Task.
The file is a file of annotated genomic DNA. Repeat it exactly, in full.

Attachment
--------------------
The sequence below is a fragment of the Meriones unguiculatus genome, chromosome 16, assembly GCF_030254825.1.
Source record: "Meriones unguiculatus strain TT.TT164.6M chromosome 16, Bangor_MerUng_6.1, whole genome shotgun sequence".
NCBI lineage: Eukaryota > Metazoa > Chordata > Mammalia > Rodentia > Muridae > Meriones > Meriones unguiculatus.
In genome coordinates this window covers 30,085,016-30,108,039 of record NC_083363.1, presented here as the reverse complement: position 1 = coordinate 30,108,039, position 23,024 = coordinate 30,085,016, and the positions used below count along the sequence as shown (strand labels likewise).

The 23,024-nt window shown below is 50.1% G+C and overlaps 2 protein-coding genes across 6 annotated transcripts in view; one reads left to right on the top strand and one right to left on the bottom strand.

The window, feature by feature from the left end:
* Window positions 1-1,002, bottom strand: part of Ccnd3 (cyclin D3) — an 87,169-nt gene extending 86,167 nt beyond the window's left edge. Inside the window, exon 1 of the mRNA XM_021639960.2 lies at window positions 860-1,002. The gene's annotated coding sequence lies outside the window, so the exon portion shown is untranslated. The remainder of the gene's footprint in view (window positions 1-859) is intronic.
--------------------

The sequence below is a fragment of the Meriones unguiculatus genome, chromosome 16, assembly GCF_030254825.1.
Source record: "Meriones unguiculatus strain TT.TT164.6M chromosome 16, Bangor_MerUng_6.1, whole genome shotgun sequence".
NCBI lineage: Eukaryota > Metazoa > Chordata > Mammalia > Rodentia > Muridae > Meriones > Meriones unguiculatus.
In genome coordinates this window covers 30,085,016-30,108,039 of record NC_083363.1, presented here as the reverse complement: position 1 = coordinate 30,108,039, position 23,024 = coordinate 30,085,016, and the positions used below count along the sequence as shown (strand labels likewise).

The 23,024-nt window shown below is 50.1% G+C and overlaps 2 protein-coding genes across 6 annotated transcripts in view; one reads left to right on the top strand and one right to left on the bottom strand.

The window, feature by feature from the left end:
* Window positions 1-1,002, bottom strand: part of Ccnd3 (cyclin D3) — an 87,169-nt gene extending 86,167 nt beyond the window's left edge. Inside the window, exon 1 of the mRNA XM_021639960.2 lies at window positions 860-1,002. The gene's annotated coding sequence lies outside the window, so the exon portion shown is untranslated. The remainder of the gene's footprint in view (window positions 1-859) is intronic.